Scientific Diet Advice
- If you're obese, lose weight.
- Consume more ω-3, vitamin D, and zinc supplements.
- Consume less salt.
- If you're male, consider selenium supplements
- If you're trying to put on muscle, take creatine supplements
- If you're past middle-age, you should do a couple hours of cardio each week.
This advice comes from other pages on this site:
Too much vitamin D Vitamin D, zinc Zinc, or selenium Selenium is toxic. Nutrition labels usually say what % of a nutrient's daily value (DV) the food or supplement provides. The FDA also provides tolerable upper intake levels (UL) which are the maximum daily intake unlikely to cause adverse health effects. For convenience, I've converted these ULs into percents of DVs. You should avoid taking more than this.
|Nutrient||Upper Intake Level|
ω-3 consumption has no daily value defined by the FDA but they suggest not consuming more than 3g per day.
I couldn't find any recommended creatine doses, but there's no good reason to take more than 5g per day if maximizing strength is your goal.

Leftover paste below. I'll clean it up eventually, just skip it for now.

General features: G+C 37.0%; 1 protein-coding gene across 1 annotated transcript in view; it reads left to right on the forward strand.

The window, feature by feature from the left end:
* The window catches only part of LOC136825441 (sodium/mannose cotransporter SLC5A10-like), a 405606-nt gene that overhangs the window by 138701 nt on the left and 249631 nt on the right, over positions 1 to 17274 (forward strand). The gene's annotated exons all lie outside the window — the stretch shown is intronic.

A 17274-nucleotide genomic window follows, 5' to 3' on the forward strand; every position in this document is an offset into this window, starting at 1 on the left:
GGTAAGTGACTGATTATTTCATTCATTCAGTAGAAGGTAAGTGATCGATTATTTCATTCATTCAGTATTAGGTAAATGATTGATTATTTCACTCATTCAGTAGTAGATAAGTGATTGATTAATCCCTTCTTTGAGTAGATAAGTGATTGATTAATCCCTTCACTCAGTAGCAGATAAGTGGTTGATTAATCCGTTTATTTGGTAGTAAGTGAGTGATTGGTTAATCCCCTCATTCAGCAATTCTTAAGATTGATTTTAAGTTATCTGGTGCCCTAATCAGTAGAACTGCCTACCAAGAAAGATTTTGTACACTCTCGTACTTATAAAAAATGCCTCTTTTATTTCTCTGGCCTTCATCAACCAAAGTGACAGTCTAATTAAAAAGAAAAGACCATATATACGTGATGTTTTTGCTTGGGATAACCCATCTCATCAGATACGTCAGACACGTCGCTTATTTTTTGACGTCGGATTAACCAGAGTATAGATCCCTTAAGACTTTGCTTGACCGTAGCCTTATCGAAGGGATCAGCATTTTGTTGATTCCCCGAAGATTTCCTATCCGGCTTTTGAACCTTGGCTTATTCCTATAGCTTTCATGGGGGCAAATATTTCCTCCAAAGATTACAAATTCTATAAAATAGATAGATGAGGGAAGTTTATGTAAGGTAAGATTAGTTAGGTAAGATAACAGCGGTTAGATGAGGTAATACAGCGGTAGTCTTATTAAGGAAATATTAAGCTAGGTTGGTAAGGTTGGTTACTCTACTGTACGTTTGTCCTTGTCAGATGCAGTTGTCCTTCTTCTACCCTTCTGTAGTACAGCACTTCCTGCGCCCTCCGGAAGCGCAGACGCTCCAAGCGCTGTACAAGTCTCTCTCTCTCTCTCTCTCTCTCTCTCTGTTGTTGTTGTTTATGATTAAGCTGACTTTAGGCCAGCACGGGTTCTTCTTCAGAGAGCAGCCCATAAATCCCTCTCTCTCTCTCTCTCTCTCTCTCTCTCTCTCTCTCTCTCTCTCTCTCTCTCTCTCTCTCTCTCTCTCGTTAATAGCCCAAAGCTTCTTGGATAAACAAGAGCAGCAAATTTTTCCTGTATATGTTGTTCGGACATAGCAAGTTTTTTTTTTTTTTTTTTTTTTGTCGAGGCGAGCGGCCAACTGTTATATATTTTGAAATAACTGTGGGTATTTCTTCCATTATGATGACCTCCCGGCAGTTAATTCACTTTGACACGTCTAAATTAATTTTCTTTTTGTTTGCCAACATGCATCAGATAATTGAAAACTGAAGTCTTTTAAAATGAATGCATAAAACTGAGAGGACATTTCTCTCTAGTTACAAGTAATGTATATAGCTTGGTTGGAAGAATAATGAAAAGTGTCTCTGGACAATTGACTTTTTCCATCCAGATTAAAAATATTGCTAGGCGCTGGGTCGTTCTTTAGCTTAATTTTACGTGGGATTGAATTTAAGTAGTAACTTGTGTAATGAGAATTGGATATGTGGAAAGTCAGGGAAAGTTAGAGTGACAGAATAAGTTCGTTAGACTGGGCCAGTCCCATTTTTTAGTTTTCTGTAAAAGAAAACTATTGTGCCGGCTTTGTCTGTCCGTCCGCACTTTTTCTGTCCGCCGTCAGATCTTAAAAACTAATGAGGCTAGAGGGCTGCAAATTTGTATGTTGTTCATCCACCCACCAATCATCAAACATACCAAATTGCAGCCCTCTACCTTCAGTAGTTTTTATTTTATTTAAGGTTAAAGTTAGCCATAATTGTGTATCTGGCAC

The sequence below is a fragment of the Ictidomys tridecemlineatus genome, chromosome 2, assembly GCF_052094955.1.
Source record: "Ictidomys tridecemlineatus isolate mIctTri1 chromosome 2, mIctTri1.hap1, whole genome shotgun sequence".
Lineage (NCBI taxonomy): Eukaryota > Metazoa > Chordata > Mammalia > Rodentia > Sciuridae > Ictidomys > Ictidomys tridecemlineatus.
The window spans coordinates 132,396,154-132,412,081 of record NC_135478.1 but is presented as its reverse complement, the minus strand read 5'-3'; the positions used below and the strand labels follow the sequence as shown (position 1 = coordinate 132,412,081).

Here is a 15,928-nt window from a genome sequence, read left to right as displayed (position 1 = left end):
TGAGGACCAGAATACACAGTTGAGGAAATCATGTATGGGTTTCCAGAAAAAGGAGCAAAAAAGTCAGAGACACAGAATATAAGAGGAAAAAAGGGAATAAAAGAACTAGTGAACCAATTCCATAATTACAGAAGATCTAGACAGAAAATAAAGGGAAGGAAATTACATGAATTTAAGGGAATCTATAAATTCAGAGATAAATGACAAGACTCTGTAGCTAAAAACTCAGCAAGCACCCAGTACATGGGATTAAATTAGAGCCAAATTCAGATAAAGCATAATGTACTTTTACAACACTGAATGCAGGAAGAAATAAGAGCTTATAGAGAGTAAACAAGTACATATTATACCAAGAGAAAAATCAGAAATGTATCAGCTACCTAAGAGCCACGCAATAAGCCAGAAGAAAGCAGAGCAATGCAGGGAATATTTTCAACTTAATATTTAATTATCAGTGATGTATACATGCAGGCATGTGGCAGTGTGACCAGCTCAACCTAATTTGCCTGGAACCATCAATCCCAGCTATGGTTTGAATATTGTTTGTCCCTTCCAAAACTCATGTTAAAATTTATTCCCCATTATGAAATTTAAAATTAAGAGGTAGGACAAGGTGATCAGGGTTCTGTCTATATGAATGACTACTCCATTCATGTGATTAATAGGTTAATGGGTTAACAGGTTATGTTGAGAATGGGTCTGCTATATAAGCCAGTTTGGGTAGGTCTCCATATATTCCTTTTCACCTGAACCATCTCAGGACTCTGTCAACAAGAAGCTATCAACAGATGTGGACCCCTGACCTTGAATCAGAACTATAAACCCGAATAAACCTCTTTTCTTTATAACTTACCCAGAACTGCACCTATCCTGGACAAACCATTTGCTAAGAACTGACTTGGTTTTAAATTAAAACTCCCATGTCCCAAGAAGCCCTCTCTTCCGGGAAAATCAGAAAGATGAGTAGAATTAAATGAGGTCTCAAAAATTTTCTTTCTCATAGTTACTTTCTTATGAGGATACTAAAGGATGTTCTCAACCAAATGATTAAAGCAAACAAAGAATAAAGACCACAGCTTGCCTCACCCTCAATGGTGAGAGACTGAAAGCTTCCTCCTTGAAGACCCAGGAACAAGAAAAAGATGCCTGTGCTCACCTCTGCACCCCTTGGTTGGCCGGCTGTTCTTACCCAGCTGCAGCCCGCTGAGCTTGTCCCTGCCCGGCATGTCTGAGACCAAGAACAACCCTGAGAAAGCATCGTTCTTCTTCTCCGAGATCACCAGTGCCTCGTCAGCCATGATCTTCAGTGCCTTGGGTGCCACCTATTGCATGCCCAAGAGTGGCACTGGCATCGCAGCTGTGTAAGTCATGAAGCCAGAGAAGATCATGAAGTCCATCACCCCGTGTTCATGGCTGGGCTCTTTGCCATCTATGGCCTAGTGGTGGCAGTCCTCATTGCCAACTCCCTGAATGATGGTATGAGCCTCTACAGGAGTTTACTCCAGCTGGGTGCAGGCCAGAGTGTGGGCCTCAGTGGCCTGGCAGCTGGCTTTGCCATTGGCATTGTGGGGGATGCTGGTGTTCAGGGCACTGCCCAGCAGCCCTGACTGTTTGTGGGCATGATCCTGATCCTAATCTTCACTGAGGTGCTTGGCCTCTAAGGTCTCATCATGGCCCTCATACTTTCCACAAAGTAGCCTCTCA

So, in terms of choosing a multi-vitamin, we want one with vitamin D, zinc, and selenium. Obviously, we want to avoid salt, but there is also evidence that vitamin E intake far in excess of USDA recommendations may cause increased mortality, so we want to avoid too much of that. There is some evidence that vitamin A, E, selenium, and zinc improve acne while iodine makes it worse. Finally, there is evidence B vitamins improve cognition.
I've done a decent amount of digging and the only multivitamin I could find that matches all these conditions is this one, so I currently use it.
- B vitamins improve cognitive abilities, but antioxidants and vitamin D do not Suh.
- "Omega-3 fatty acids, B vitamins, and vitamin E supplementation did not affect cognition in non-demented middle-aged and older adults." Forbes